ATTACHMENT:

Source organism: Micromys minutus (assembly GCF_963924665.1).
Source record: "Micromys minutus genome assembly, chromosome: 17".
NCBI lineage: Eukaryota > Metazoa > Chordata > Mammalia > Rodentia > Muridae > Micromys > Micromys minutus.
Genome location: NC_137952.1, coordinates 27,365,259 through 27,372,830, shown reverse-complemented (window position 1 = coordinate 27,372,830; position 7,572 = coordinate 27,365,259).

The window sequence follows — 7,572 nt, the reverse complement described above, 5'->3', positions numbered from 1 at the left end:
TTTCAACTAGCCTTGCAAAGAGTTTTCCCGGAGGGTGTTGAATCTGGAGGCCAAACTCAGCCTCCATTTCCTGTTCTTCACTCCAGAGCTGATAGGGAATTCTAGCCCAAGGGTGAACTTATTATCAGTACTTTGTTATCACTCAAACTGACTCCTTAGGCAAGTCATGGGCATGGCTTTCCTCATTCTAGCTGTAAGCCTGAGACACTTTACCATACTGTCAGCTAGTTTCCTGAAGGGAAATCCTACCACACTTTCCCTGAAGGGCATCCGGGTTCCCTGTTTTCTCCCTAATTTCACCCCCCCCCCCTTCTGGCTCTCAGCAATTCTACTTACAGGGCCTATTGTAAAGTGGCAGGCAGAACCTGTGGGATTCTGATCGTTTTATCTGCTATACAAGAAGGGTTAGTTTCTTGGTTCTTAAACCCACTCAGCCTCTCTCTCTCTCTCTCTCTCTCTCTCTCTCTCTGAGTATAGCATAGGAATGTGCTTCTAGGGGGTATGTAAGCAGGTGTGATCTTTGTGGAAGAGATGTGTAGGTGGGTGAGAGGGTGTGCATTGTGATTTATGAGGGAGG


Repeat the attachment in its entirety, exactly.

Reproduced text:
Source organism: Micromys minutus (assembly GCF_963924665.1).
Source record: "Micromys minutus genome assembly, chromosome: 17".
NCBI lineage: Eukaryota > Metazoa > Chordata > Mammalia > Rodentia > Muridae > Micromys > Micromys minutus.
Genome location: NC_137952.1, coordinates 27,365,259 through 27,372,830, shown reverse-complemented (window position 1 = coordinate 27,372,830; position 7,572 = coordinate 27,365,259).

The window sequence follows — 7,572 nt, the reverse complement described above, 5'->3', positions numbered from 1 at the left end:
TTTCAACTAGCCTTGCAAAGAGTTTTCCCGGAGGGTGTTGAATCTGGAGGCCAAACTCAGCCTCCATTTCCTGTTCTTCACTCCAGAGCTGATAGGGAATTCTAGCCCAAGGGTGAACTTATTATCAGTACTTTGTTATCACTCAAACTGACTCCTTAGGCAAGTCATGGGCATGGCTTTCCTCATTCTAGCTGTAAGCCTGAGACACTTTACCATACTGTCAGCTAGTTTCCTGAAGGGAAATCCTACCACACTTTCCCTGAAGGGCATCCGGGTTCCCTGTTTTCTCCCTAATTTCACCCCCCCCCCCTTCTGGCTCTCAGCAATTCTACTTACAGGGCCTATTGTAAAGTGGCAGGCAGAACCTGTGGGATTCTGATCGTTTTATCTGCTATACAAGAAGGGTTAGTTTCTTGGTTCTTAAACCCACTCAGCCTCTCTCTCTCTCTCTCTCTCTCTCTCTCTCTCTGAGTATAGCATAGGAATGTGCTTCTAGGGGGTATGTAAGCAGGTGTGATCTTTGTGGAAGAGATGTGTAGGTGGGTGAGAGGGTGTGCATTGTGATTTATGAGGGAGG